The discussion in the wake of my Fourth of July column has been invigorating, and it is moving to see the high pitch of idealism on every side. There are things I wish I'd said more clearly, and side-topics I wish I'd had room to address, but limited space demands selectivity. Let me also say that I opposed the inflammatory title, but was overruled by editors. (Watch, they'll title this one, "Eh, You're All a Buncha Jerks.")

The thing that struck me most, however, was the amount of sheer confusion. Posts shot off in wildly different directions, as if there was no consensus about what the topic of conversation was. I think the source of the trouble is that our culture holds two deeply-ingrained ideas, which in theory sound fine together but in practice conflict sharply. When that happens, uproar follows.

The first is that we should be tolerant and non-judgmental and live-and-let-live. The second is that we should fight zealously for justice. But doing justice requires being judgmental. The first step is sizing someone up and deciding he's a racist, a baby-killer, or wearing fur. How can you evaluate somebody, but not judge?

That's confusing enough, but Christians have a yet higher hurdle: they're called not to merely tolerate opponents, but love them. How can we love our enemies, and not judge them, yet still try to stop the wrong they do?

Historically, of course, the tendency has been to choose one extreme or the other: either slaughter the infidels, or piously, passively withdraw from life. Justification for just about anything can be dug out of Scripture. So I think it's wise to read Scripture in the context of the early Christian community; they wrote it, they lived in that culture and spoke those languages. What did they think Jesus meant? How did they live it out?

The early bible commentaries and sermons, the stories of martyrs and desert fathers and mothers, keeps recurring to a basic theme that we have lost today. One central principle guided everything they did, and enabled them to keep justice and non-judgment in balance. It was humility. Or, unpacking that word, it was living at the balance point of repentance and forgiveness, where humility can bloom in the security of God's love.

We don't like the word "repentance." Even conservative Christians find it embarrassing, as it prompts images of crazed revival-tent evangelists and pathological self-loathing. But this is a distorted understanding. For the early church, repentance was the wellspring of joy and healing. As Jesus taught, the one who knows she has been forgiven much knows she is loved much, and can pour out love in return. Repentance and joy go together, and send us back into the world able to love beyond our cramped natural capacity. We can work self-sacrificially for the good, kind to those who oppose us, humbly aware of our own failings, no longer anxious to be thought perfect.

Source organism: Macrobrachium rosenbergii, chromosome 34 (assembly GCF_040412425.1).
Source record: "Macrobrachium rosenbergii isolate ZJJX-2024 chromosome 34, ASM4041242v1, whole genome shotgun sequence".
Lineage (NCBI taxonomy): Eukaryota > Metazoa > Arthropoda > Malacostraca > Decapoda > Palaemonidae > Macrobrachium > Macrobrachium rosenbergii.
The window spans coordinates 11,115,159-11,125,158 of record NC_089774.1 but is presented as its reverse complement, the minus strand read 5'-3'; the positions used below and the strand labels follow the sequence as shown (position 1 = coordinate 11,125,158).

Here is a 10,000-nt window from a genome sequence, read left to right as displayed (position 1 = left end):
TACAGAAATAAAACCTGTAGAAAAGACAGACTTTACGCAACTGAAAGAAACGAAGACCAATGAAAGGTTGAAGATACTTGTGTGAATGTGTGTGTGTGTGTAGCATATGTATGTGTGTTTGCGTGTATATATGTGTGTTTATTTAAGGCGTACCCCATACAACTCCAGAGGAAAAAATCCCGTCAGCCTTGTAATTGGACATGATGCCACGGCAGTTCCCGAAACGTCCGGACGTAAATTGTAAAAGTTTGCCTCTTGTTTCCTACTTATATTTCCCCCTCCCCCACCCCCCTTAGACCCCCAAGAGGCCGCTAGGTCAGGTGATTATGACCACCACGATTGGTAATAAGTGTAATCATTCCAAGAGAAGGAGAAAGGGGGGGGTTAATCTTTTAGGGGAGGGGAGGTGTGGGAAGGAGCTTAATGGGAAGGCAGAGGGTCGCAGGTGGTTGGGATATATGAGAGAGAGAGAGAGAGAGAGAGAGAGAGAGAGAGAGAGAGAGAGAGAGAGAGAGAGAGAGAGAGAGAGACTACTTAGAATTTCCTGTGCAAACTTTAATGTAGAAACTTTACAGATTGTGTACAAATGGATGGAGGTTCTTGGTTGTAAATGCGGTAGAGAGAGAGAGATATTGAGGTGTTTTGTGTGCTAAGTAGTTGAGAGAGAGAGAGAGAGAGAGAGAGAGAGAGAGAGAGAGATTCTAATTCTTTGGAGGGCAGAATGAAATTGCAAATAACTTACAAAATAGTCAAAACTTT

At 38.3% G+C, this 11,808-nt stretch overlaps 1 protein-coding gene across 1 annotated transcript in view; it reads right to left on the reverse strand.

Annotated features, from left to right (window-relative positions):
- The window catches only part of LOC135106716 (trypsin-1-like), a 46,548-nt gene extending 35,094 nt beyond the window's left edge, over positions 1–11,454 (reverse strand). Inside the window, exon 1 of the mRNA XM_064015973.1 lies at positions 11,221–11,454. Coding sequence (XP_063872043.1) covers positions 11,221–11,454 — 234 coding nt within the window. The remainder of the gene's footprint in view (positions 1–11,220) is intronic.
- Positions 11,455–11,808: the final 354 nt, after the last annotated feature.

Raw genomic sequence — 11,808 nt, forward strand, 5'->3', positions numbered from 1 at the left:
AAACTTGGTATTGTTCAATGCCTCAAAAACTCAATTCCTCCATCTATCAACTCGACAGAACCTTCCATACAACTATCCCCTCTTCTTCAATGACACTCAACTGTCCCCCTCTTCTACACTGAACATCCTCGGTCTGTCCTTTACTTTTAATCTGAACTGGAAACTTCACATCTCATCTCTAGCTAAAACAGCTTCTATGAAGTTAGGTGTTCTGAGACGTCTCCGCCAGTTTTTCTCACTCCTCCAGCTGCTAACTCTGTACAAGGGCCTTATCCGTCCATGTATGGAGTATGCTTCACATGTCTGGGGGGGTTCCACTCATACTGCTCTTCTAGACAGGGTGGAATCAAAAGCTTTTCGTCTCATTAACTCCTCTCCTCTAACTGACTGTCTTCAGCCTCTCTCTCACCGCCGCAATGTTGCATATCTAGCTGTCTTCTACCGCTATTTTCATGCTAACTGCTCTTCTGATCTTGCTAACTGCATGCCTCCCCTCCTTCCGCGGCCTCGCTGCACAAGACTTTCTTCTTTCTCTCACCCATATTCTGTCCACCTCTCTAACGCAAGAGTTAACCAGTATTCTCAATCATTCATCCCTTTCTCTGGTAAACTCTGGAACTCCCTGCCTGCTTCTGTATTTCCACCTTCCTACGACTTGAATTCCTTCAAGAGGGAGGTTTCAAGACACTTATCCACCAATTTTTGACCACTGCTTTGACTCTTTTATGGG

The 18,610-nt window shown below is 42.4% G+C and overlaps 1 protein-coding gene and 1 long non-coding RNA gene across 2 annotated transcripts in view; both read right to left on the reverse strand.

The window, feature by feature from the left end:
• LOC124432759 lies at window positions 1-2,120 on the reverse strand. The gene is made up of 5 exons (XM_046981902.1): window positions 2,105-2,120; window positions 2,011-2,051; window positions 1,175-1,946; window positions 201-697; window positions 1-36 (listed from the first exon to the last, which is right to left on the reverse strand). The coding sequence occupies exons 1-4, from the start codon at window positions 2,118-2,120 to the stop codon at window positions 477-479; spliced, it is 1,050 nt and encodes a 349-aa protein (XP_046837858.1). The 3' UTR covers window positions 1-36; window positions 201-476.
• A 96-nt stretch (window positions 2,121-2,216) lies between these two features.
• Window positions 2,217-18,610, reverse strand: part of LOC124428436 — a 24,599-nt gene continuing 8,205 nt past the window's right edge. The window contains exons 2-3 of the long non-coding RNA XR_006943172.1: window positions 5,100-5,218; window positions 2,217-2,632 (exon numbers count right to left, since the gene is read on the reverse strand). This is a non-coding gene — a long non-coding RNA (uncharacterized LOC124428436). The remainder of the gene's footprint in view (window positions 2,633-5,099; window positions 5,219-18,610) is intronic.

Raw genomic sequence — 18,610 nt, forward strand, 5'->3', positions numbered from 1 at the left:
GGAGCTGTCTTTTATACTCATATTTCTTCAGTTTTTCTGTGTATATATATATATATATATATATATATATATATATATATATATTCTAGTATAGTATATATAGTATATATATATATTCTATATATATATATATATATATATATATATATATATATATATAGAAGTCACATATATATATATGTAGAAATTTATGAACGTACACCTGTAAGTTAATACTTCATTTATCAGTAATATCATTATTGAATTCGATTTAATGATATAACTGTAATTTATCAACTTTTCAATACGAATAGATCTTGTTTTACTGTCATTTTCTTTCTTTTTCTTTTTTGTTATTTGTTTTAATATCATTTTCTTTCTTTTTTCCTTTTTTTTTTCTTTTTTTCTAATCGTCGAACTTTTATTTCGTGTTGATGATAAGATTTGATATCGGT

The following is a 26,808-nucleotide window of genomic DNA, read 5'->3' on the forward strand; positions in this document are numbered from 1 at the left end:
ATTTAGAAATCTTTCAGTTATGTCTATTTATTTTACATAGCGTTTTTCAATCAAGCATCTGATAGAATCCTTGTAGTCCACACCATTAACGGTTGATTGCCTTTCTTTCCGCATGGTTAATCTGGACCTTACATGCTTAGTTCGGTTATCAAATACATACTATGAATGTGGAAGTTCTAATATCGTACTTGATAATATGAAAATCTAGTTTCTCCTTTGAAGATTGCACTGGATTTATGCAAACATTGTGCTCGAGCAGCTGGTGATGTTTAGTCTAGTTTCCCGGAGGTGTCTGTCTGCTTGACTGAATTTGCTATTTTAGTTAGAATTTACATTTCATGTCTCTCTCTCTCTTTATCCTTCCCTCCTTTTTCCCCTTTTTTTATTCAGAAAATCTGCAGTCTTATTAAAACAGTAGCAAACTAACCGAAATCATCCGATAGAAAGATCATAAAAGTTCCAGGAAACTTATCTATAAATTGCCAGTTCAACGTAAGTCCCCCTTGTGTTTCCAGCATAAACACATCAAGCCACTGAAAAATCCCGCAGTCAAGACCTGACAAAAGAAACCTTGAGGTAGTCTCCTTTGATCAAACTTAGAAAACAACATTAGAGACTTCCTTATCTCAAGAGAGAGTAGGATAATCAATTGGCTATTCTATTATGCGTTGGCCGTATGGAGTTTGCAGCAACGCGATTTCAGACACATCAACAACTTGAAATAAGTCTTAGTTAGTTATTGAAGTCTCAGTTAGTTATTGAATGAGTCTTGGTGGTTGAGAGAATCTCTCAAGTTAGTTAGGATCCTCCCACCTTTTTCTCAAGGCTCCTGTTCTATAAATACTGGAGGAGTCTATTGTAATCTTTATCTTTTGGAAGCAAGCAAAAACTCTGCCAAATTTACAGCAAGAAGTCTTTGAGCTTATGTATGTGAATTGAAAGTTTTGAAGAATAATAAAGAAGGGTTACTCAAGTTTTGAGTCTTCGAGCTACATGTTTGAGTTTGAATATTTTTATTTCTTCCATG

You might be wondering why I went off on a tangent about irrelevant religious stuff when I was talking about something important, namely justice. But that's the point: because we are fallen humans, if we don't have humility or a sense of our need for forgiveness, our zeal to do justice can easily flip over into tyranny. We don't see the tipping point; we become inflated with our cause, full of self-congratulation and self-righteousness, and run right over the edge. The oppressed of one generation become the oppressors of the next, and now those powerless must rise up, thinking themselves similarly noble. This kind of see-saw can go on for centuries, and everyone claims to be fighting for justice.

Jesus offered a very different approach. He taught that we should refuse to seek vengeance, and instead forgive those who hurt us. If we don't forgive, he promised, God won't forgive us. Much of the wrongdoing we see can be passed over in silence, if it doesn't hurt others overtly. We can hold up a universal standard of goodness, and do our best to live by it, and ask forgiveness from God and others when we don't.

In most cases there is no need to call attention to another individual's wrongdoing, but when intervention is required, humility is still the rule. Even while pursuing justice we should think, "I am no better than he," or "I could do the same thing." Though we recognize when someone has violated the common standard, we don't sit in the Judge's seat. There is one who will judge on the last day, and till then we linger in the courtroom as the friend of the accused, hoping he will come to the repentance which has set us free.

This is far from the kind of detachment that is passive or cool. It is mercy, something active and seeking. St. Isaac of Nineveh (7th century) wrote: "And what is a merciful heart? It is the hearts' burning for all of creation, for men, for birds, for animals and even for demons. At the remembrance and at the sight of them, the merciful man's eyes fill with tears which arise from the great compassion that urges his heart. It grows tender and cannot endure hearing or seeing any injury or slight sorrow to anything in creation. Because of this, such a man continually offers tearful prayer even for irrational animals and for the enemies of truth and for all who harm it, that they may be guarded and forgiven."

It would be anachronistic to ask whether the early Christians defended human rights; the very concept wouldn't appear for almost 1800 years. For them the stunning news was the possibility of reconciliation with God through Christ. In our western culture we are inoculated against those words and it's news that now bores us. But it was unimaginably exciting at the time, and has been through the centuries for those on whom it breaks through.
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